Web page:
So Eric Packer is a futuristic seer. He answers with questions and questions with statements; not because he’s meaning to be obtuse but because he is out of step with others. He is surrounded by kinks in time. From a constant video feed of himself that is slightly delayed to the semantic incongruities of operating in different time-zones. At one point he expounds that the market has divided time into smaller and smaller units: ‘Yocto-seconds, one septillionth of a second.’ And has all but eradicated the present. He is explaining this to his head of ‘message,’ who, at the same time, is tasked with mythologizing him.
There is an almost constant frisson where the ancient is fusing with the futuristic. It informs and enlivens an otherwise lacklustre narrative and, perhaps, this is the grander satire of Cosmopolis; that the rush of modernity and unrestrained greed can birth such throwbacks. And in that sense the book becomes an intriguing and effective portrait of a modern oracle.
I’m not sure who to blame for being slightly dissatisfied with this book; false advertising, lazy subediting of newspaper reviews (yes, yes, it’s a horribly tiring and thankless job) or my own Super-Mario like ability to jump to conclusions. Probably all three.
I began The Junior Officers Reading Club with hopes of a subversive take on the Army experience and the fighting of Blair’s wars. Its author, Patrick Hennessey, was not just educated at Oxford, but was described as ‘Oxford-Educated’, as if this were a surprising thing and we should expect the unexpected. I imagined a trajectory similar to that of Tim Collins, once the darling of the military and then almost a thorn in its flank, only edgier and even more literate. A book that would eschew the traditions of the war memoir. Not just a fish out of water but into a flak jacket and off to the Hindu Kush.
Hennessey disabuses us of such notions early on. We learn that he comes from a military background and that he is fiercely proud of his regiment and company. Whilst we (or perhaps just me) quickly remember that it’s hardly strange for well educated men and women to join the Army and begin to feel a little silly at having assumed what we (probably just I) did.
What we get is a personal journey from Oxford to Sandhurst Royal Military Academy, a brief pause in Bosnia and then onto the meat of the book, tours of Iraq and Afghanistan. It is slightly limited in scope, never straying very far up or down the chain of command, which is a shame as there are some tantalising glimpses of his interactions with the regular soldiers under his command. Hennessey doesn’t really attempt to analyse events far beyond their effect on him. This might seem appealing as these events have already been covered sycophantically, critically and every which way in between. Nevertheless he can hardly avoid all context or observation, thus when he does describe, for example, the nature and culture of the Afghans he must train or the absurdities thrown up by Army life, these are stories we have heard before – in greater detail.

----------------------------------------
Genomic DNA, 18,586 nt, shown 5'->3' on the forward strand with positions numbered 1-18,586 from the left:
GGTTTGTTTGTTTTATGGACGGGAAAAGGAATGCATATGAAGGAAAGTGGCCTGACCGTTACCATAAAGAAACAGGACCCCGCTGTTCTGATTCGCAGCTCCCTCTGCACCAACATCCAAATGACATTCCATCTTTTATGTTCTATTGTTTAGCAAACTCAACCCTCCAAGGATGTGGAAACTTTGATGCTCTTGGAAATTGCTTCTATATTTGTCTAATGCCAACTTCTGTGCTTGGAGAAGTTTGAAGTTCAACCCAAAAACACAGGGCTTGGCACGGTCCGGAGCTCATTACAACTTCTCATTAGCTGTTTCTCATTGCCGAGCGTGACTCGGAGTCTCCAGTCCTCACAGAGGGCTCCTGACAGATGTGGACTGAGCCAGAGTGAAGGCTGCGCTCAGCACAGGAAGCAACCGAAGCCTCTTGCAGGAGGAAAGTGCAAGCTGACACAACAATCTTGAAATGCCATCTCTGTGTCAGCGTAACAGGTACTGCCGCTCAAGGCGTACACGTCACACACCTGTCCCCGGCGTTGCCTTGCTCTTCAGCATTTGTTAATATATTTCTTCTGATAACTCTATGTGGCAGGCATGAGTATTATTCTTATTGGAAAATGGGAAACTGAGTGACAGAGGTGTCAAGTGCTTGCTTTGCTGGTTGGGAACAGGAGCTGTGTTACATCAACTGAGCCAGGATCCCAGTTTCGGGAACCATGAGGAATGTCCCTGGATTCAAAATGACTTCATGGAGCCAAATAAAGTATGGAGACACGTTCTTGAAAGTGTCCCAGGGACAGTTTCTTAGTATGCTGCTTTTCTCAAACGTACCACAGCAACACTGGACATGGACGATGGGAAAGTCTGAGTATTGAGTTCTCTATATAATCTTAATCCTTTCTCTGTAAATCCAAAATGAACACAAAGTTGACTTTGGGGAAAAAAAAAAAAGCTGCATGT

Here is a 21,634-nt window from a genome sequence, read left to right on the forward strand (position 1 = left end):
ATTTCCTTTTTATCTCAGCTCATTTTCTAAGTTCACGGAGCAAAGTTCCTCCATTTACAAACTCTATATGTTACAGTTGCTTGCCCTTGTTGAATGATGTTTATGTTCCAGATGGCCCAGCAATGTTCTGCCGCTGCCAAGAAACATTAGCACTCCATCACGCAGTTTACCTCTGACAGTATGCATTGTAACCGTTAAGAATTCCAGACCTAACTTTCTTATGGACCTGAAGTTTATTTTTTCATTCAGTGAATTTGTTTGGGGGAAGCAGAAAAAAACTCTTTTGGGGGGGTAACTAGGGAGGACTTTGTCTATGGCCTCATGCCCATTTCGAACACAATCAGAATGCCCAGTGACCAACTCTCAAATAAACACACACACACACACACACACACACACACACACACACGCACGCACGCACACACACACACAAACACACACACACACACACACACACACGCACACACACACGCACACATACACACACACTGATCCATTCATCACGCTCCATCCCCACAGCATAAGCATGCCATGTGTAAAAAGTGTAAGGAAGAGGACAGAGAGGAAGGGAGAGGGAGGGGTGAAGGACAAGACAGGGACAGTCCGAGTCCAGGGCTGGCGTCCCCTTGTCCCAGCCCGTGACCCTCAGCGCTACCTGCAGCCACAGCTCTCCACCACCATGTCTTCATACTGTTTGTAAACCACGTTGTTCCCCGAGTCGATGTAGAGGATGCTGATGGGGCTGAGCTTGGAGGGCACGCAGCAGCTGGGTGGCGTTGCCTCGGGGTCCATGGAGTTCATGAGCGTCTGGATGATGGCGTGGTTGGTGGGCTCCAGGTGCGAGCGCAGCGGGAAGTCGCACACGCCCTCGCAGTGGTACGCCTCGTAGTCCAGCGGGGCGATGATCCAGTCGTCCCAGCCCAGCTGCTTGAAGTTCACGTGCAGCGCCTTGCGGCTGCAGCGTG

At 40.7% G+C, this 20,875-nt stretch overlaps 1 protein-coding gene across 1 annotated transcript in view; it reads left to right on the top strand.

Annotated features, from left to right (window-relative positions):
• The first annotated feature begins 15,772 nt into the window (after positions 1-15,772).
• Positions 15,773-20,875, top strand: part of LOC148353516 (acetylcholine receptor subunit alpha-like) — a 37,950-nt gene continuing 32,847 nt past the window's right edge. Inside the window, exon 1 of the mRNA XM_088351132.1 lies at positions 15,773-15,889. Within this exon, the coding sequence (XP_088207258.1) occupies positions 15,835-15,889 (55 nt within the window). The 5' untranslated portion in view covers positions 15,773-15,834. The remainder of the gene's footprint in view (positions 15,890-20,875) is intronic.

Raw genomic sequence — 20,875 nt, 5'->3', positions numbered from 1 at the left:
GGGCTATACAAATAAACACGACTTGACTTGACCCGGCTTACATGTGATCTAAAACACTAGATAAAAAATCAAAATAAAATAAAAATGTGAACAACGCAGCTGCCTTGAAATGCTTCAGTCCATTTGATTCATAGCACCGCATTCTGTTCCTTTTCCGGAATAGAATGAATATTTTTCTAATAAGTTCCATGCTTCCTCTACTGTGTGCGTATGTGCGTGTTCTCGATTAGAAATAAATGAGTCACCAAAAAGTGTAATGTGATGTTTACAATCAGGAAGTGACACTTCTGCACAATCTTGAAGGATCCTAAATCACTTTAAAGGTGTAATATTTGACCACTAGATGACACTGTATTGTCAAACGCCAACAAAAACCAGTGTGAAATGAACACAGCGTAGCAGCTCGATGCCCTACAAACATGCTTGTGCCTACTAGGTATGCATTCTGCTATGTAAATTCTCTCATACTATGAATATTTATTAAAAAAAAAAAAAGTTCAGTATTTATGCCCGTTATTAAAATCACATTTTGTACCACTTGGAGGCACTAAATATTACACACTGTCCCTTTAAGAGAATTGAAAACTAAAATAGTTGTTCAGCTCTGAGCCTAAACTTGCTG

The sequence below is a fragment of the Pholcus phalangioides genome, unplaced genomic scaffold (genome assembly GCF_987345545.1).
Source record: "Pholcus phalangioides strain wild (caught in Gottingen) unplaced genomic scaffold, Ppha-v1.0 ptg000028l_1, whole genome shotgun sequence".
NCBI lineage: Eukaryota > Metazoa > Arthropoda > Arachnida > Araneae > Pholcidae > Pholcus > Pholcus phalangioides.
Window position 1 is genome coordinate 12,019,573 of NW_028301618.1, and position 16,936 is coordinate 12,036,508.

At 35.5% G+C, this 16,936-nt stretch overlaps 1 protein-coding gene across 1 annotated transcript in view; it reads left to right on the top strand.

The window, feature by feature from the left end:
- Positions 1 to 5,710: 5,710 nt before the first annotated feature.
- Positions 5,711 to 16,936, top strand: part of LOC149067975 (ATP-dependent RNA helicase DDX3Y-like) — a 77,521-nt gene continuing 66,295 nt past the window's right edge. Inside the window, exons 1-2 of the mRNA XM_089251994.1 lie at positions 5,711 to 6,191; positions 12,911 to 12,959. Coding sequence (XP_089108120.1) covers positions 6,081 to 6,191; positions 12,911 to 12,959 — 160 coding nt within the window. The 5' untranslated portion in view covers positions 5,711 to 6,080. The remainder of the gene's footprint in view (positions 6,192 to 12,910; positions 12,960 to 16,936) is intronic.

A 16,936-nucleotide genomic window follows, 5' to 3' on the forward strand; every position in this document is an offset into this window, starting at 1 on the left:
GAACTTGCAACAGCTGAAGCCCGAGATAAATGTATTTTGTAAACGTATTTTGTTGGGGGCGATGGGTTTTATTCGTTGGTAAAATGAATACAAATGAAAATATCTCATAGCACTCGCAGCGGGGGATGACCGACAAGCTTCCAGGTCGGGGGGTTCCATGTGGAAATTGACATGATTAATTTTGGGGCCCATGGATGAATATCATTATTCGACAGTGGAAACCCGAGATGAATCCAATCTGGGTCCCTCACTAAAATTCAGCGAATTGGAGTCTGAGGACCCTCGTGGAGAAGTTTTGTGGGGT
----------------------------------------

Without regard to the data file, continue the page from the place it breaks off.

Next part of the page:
Likewise, most of us are now familiar with the experience of being a hip, modern soldier; the unashamed bloodlust, the boredom punctuated by terrifying excitement, the difficulties of the comedown. They are, for the most part, excellently conveyed but again, it’s not really anything new.
In this sense the Sandhurst portion of the book is a bit of a letdown. Hennessey notes that when Prince Harry ‘rocked up’ there the academy received a lot more attention in the media but he misses a trick by not giving it more attention himself. Usually in such memoirs, as in fiction, the training sections are often some of the most thrilling; simultaneously lifting a veil and describing a weird hinterlands between worlds. We learn of some hardships and customs but there’s not much on the other recruits, their motivations and how they variously adapt. There’s something unaffecting about the whole episode. Hennessey mentions having lost some of his journals but perhaps it is because these experiences have been parsed and contextualised by what is to come.
Two seminal accounts of modern warfare are namechecked: Jarhead by Anthony Swofford and Michael Herr’s Dispatches from Vietnam. The Junior Officers’ Reading Club derives heavily from them in style if not in tone. It is laden with ironic wit, coarse language and acronyms. At times Hennessey is conversational, throwing in allusions to pop-culture, at others he becomes lyrical and metaphorical or makes references to Brueghel or Stravinsky. It doesn’t always hang together, especially early on but as we move into Afghanistan and, for the first time, real combat it gets exponentially better and better. As if Events started making their own demands, which Hennessey more than meets. The descriptions of combat here will surely be some of the finest writing to come out the conflict and could redeem a far lesser book than this.
So if it was getter better and better, why didn’t I finish? In truth, I didn’t so much stop as get waylaid. In the Sandhurst portion Hennessey mentions a text they were forced to study: 18 Platoon by Sidney Jary. Tracking it down was hard, it’s relatively rare but copies will often pop up (here). I borrowed a rather filthy edition from the central library.
It was a revelation. Jary was a 20 year old junior infantry officer when he was sent to command a platoon in Normandy. He is introduced to his assignment with a speech on the rather dismal life expectancy he faces. There is an immediate pathos that the experiences of non-conscripted soldiers just cannot match.